FRIDAY, Feb. 11 (HealthDay News) -- Current U.S. guidelines may overestimate the amount of weight that severely obese women need to gain during pregnancy, according to a new study.

Extremely obese women who gained less than the Institute of Medicine-recommended amount of weight during the second and third trimester of pregnancy suffered no ill effects, nor did their babies, said the researchers at the University of Rochester Medical Center in Rochester, N.Y.

However, obese and non-obese women who gained less than the recommended amount of weight did experience problems, including a higher likelihood of delivering a baby that is small for gestational age.

The findings, scheduled to be presented Feb. 11 at the annual meeting of the Society for Maternal-Fetal Medicine, suggest a need to reconsider weight-gain recommendations for the most obese moms-to-be, the researchers said in a society news release.

The study included 73,977 women who gave birth to a single child. Four percent of the women were underweight; 48 percent normal weight; 24 percent overweight; 13 percent obese; 6 percent severely obese; and 5 percent morbidly obese.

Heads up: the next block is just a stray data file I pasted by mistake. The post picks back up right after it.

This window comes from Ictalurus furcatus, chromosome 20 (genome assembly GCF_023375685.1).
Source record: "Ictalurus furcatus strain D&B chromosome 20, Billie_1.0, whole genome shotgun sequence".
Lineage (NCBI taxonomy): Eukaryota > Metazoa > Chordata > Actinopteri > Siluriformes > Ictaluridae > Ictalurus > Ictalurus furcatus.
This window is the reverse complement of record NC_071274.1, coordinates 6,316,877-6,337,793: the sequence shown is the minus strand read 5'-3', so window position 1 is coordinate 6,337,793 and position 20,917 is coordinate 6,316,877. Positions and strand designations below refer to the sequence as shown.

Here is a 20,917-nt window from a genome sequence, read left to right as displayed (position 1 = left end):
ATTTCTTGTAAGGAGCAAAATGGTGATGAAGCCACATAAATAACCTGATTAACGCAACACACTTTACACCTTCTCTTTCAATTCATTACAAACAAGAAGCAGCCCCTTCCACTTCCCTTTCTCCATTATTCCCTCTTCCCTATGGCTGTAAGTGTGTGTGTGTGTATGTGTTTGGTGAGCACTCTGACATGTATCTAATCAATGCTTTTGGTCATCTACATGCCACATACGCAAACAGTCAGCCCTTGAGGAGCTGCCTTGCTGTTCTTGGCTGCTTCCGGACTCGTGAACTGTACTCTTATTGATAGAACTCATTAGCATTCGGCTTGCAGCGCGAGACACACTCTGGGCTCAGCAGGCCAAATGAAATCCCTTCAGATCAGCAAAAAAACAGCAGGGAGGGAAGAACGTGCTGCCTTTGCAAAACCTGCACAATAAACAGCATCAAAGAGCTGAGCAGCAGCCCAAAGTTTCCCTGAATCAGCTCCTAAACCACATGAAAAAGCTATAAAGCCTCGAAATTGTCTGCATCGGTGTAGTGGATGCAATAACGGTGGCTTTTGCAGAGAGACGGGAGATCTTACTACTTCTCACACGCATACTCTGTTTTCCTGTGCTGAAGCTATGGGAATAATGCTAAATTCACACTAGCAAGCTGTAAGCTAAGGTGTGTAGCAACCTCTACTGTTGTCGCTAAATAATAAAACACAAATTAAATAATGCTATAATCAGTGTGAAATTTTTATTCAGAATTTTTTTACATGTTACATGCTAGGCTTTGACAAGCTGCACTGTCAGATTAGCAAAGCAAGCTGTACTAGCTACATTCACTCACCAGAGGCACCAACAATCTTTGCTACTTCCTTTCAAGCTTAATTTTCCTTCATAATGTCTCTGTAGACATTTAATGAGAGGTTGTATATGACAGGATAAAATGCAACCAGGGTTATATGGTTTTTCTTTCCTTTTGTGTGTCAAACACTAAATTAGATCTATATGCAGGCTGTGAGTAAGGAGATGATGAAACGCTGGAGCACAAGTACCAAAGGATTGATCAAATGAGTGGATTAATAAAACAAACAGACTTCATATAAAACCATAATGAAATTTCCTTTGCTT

The researchers also found that women in all weight categories who gained more weight than recommended in the second and third trimesters were more likely to have a baby that is large for gestational age.

In addition, overweight women who gained more than the recommended amount during pregnancy were more likely to have cesarean delivery, induced labor and gestational diabetes.

Experts note that research presented at meetings has not been subjected to the same type of rigorous scrutiny given to research published in peer-reviewed medical journals.

More information

The American Congress of Obstetricians and Gynecologists offers a pamphlet about nutrition during pregnancy.